Here in Tidewater, Virginia, we make our way from city to city via
a series of tunnels. As we approach each tunnel a series of signs warn
us: “No HAZMATS” and “HAZMATS must exit here.” Trucks carrying
hazardous materials of one sort or another provide a danger anywhere,
but in tunnels the risk is magnified.
I noticed a disheveled and unshaven man in his early fifties a few barstools down from me. Something about him seemed uninviting. Soon an attractive 40-something woman arrived in a crisp little black dress and perched on the stool next to him. She seemed nervous.
For seven splendid years (1953-1960) I studied at Union Theological Seminary in New York. Someone told me that visitors to the seminary were occasionally brought around to the tutors' office, where I worked as a graduate student, in order to glimpse "the Barthian"—of which species I was apparently the only one in captivity in that place.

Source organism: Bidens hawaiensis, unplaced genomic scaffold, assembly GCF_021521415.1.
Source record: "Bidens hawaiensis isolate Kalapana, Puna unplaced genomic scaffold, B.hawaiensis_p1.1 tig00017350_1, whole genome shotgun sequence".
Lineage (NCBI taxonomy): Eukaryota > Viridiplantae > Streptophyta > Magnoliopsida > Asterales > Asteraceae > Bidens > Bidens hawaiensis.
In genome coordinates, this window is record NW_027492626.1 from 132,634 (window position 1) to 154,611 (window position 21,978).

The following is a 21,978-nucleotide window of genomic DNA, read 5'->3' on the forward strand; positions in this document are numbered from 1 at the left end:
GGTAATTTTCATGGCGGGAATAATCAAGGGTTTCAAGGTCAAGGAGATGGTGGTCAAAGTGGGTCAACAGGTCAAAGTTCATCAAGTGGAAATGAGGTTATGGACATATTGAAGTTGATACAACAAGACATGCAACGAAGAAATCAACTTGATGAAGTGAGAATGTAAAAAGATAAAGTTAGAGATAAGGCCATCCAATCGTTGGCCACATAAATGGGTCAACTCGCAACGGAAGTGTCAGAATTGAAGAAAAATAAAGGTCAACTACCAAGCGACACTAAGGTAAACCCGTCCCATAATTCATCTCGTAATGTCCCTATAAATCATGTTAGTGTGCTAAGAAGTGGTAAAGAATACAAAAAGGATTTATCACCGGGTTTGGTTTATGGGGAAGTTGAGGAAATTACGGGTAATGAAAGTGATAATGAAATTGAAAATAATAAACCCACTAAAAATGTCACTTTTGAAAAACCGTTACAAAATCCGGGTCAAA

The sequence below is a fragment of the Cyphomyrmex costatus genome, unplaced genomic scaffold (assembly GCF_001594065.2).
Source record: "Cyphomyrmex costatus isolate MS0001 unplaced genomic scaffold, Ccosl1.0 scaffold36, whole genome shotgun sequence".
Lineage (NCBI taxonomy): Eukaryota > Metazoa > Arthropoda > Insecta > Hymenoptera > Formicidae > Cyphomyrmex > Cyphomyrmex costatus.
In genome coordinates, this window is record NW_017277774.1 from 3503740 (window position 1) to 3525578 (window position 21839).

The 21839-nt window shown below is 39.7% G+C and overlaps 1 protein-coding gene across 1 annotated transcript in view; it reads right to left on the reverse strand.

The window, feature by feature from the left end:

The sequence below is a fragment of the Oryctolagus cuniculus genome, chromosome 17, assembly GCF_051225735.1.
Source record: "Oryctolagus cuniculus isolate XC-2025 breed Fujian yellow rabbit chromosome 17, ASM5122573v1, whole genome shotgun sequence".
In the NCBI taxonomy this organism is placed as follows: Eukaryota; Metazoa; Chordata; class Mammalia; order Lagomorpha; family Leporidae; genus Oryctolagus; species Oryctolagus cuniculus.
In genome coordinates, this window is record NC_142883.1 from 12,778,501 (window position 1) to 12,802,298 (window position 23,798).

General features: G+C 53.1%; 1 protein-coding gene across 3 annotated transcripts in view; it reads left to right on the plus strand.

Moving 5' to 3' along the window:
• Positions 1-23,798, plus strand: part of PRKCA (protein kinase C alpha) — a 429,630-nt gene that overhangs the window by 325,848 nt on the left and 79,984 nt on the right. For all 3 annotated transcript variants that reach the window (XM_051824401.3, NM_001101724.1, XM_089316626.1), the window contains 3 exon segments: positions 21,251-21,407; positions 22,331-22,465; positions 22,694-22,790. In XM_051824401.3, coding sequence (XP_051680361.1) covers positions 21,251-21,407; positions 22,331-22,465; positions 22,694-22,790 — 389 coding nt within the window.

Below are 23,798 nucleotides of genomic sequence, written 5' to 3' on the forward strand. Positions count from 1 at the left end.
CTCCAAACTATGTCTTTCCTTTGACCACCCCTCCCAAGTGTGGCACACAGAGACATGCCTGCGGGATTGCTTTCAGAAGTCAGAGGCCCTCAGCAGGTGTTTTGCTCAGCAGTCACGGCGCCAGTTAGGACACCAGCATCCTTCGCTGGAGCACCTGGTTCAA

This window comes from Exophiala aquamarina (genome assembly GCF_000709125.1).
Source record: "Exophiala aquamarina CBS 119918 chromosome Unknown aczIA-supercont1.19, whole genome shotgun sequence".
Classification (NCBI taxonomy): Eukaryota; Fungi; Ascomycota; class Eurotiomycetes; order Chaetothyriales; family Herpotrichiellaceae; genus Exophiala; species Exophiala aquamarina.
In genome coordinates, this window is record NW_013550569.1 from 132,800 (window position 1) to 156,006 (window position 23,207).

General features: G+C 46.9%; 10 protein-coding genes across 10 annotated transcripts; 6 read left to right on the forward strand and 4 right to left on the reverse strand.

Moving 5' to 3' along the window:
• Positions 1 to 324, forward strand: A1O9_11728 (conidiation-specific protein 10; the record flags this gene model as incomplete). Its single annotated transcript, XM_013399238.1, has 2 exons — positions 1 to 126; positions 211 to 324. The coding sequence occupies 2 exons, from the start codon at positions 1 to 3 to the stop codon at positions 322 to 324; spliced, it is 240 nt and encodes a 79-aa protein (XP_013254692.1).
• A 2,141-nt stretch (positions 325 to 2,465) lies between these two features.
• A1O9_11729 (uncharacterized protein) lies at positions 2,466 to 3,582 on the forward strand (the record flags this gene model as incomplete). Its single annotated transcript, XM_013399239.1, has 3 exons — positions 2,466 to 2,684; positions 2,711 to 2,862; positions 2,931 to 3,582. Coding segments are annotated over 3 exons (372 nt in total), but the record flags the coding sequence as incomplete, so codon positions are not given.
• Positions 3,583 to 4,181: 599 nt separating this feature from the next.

Søren Kierkegaard, 19th-century Danish philosopher, would not be impressed with our busyness today. “Of all ridiculous things the most ridiculous seems to me to be busy—to be a man who is brisk about his food and his work . . . What, I wonder, do these busy folks get done?” Stephen Evans, Baylor University philosopher, says Kierkegaard saw busyness as a distraction from the really important questions of life, such as who we are and what life is for (Quartz, April 16).